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Harpo Speaks! (Limelight) Paperback – July 1, 2004
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- ASIN : 0879100362
- Publisher : Limelight; 1st Limelight ed edition (July 1, 2004)
- Language : English
- Paperback : 482 pages
- ISBN-10 : 9780879100360
- ISBN-13 : 978-0879100360
- Item Weight : 1.44 pounds
- Dimensions : 5.5 x 1.39 x 8.5 inches
- Best Sellers Rank: #118,324 in Books (See Top 100 in Books)
- Customer Reviews:
Top reviews from the United States
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Just to let you know, I read it in a car on a cross-country journey. When I was at the wheel and couldn't read, I thought about it.
Harpo was born in 1888 (Can you believe that long ago?) He was the second oldest child of Frenchie, a kind-hearted tailor who was good at many things except tailoring, and Minnie. Minnie was the driving force in the family. Her brother was a famous vaudevillian. So when her family needed money (Frenchie really was not a good tailor), she turned her boys into a vaudeville act. She was part of the act early on, and I think Gummo. But the lineup gelled with Chico (pronounced Chick-o, not Cheek-o), Harpo and Groucho, with youngest brother Zeppo added later and cast as the romantic, good-looking Marx in the earliest movies.
Harpo begins his story in the heated, loud atmosphere of turn-of-the-century New York. The streets were teeming with recent immigrants, among which were the older Marx family members. He really brings this era to life and there is an incredible scene in which he describes how the poor kids caught the Giants games from a hill.
Some of the best writing is devoted to his wonderfully quirky and loving family. Chico can't stay away from the chicks and the cards. Groucho has a fork for a tongue and a secret wish to be an author. Frenchie is bungling customer orders, but everyone likes him too much to make a fus. Minnie is holding the family together and making plans for the future.
Harpo is his own best character. He loves harp, is really tight with Chico and, when they finally start performing in vaudeville, gets booed when he delivers lines like lead balloons. That experience led him to develop the puckish mute persona familiar to fans of the movies.
There is too much in the book to waste your time telling you about it. How can you describe a book that is pure joy? But Harpo was there the early immigrant experience, the heyday of vaudeville, the first talkies, the golden years of Hollywood, the Roaring Twenties, the Algonquin Club, the Depression and the Cold War. He captures all of it with an insider's eye for anecdote.
One of the best scenes takes place on a boat in Oct. 1929 when he loses everything but his shirt in the stock market crash. He and the others with him play a game that gets referenced near the end of the book in a poignant and utterly happenstance reunion.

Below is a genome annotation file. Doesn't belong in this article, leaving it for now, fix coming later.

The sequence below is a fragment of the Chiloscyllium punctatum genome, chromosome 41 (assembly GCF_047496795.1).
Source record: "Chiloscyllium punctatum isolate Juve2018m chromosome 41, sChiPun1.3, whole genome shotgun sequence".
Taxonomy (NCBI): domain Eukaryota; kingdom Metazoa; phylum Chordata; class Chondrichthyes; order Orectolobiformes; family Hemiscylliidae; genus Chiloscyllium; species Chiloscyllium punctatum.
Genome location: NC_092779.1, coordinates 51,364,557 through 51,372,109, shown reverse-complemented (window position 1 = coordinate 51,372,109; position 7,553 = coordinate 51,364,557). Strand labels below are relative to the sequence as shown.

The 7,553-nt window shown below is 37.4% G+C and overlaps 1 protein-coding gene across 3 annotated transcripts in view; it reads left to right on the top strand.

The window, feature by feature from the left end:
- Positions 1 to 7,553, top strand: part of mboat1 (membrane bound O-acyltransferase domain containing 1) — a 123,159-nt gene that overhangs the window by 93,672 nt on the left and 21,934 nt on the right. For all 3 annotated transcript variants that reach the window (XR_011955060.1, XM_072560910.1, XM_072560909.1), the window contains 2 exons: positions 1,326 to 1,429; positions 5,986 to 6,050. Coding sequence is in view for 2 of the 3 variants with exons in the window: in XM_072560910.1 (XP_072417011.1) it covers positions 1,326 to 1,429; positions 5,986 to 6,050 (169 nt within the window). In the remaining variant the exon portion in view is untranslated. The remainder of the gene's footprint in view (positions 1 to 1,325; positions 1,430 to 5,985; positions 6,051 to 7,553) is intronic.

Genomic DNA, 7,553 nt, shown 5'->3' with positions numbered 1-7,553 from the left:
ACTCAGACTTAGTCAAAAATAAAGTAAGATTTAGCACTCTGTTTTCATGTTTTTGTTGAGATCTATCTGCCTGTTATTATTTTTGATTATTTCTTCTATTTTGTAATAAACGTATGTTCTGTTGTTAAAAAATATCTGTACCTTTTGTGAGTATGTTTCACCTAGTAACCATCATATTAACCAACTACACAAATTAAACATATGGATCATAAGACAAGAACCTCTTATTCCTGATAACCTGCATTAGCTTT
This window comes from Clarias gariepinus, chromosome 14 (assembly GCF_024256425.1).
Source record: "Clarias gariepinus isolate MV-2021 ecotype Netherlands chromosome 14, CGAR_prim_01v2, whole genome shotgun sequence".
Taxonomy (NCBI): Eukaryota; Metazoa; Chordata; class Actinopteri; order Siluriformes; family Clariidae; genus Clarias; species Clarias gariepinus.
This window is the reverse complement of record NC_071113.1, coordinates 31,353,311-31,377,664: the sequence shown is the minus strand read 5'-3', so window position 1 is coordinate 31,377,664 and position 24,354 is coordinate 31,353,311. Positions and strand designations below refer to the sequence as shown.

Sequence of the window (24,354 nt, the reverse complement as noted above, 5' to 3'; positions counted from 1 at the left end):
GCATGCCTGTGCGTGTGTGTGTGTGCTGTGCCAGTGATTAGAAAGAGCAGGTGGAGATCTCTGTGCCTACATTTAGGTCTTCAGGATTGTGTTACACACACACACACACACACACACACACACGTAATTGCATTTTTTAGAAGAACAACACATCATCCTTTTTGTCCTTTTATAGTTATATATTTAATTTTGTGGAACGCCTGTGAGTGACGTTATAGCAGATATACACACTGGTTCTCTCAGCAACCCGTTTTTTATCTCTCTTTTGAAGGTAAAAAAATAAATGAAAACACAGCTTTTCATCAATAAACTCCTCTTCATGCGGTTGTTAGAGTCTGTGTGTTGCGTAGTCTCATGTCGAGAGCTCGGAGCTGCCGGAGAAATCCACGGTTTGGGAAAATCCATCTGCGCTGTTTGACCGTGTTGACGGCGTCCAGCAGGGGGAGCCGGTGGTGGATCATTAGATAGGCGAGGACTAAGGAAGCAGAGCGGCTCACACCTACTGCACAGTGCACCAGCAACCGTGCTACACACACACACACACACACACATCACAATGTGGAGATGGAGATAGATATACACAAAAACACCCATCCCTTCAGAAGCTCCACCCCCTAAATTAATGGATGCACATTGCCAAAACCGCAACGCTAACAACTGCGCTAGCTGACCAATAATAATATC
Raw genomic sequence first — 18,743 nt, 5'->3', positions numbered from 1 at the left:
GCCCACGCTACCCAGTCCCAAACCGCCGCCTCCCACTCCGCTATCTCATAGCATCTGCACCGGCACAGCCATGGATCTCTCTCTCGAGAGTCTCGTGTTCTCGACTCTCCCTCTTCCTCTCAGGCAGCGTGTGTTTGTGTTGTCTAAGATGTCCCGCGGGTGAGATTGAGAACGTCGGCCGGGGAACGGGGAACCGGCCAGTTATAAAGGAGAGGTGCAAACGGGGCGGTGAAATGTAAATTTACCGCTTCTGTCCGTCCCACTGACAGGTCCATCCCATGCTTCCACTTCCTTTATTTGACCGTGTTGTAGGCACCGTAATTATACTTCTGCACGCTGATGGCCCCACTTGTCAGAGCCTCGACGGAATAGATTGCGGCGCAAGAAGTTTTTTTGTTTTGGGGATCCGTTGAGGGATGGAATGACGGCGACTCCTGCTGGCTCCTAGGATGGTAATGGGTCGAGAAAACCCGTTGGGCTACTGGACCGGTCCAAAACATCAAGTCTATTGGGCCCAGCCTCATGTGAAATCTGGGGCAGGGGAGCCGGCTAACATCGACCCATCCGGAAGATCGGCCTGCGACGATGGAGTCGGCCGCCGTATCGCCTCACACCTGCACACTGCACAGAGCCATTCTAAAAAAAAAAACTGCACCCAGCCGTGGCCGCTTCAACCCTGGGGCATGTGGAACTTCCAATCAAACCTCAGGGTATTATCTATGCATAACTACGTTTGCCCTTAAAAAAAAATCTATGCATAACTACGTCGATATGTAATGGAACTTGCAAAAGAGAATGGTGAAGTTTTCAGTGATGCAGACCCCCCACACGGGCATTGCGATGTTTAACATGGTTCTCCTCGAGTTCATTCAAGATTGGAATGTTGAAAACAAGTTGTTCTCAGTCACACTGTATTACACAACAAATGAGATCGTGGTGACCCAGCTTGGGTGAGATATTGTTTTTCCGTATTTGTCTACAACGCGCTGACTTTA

When Harpo died, his brothers felt a crushing loss. Those who knew him did because he was that rare light that made the world around him a brighter, warmer place. When I finished the book, I felt the sun go down inside me.
I have read biographies and memoirs by celebrities still living, and been completely turned off by their egotism and pointless name-dropping.
Harpo's love of the people he lived with, worked with, played games and gambled with feels honest. As a fan of Oscar Levant, I was touched by Harpo's accounts of the time they spent together. No one is perfect. No one is altogether sane, rational, or "normal."
The way he speaks of his wife is probably the only element I found a little odd, as if a lot was being left out, obscuring the full picture. Still, it's his book, his story, the way he wants to say it.
I'm just glad it's there for the rest of us to enjoy.
Much of the book is spent with Harpo talking about his experiences with all of his many acquaintances outside of the family. I was surprised and disappointed that he talked so little of his brothers or about all the movies he was part of after their vaudeville days. In addition, the timeline of his narrative is somewhat disjointed, jumping around without much of a linear flow; kind of like his act on stage . All in all, though Harpo does a great job with this autobiography. This is highly recommended to Marx Brothers fans.
Top reviews from other countries
The childhood of Harpo was not very fun but he makes it sound like it was, the years of misery as unknown artists are fun to read about but surely not fun, and the life as a celebrity (who happily was unrecognizable when normally dressed and without the wig) was fun but not really very serious. Lots of games, drinking and cigars which changed into a somewhat more serious family life when Harpo married and adopted lots of children. But had a golden heart and nice character and does not really have a bad word to say of anybody. Interestingly the brothers kept even together pretty well and did not much quarrel although they were very different. Even Karl Marx is mentioned positively although a possible relatedness is not mentioned (both came from the same part of Germany...). There is an interesting piece of news that the Marx square in New York does not come from Karl but from Harpo's uncle who was a crony of the city hall gang.
Harpo describes his life and the characters he has met along the way (particularly his family) with great wit and wry humour. The word-pictures he paints are so vivid, you could almost be there, living it yourself.
I recently purchased two more copies of Harpo Speaks, one for myself and one for my daughter (another fan) who lives abroad. If you are a Marx fan (and even if you aren't), do read it yourself, I'm sure you'd love it too.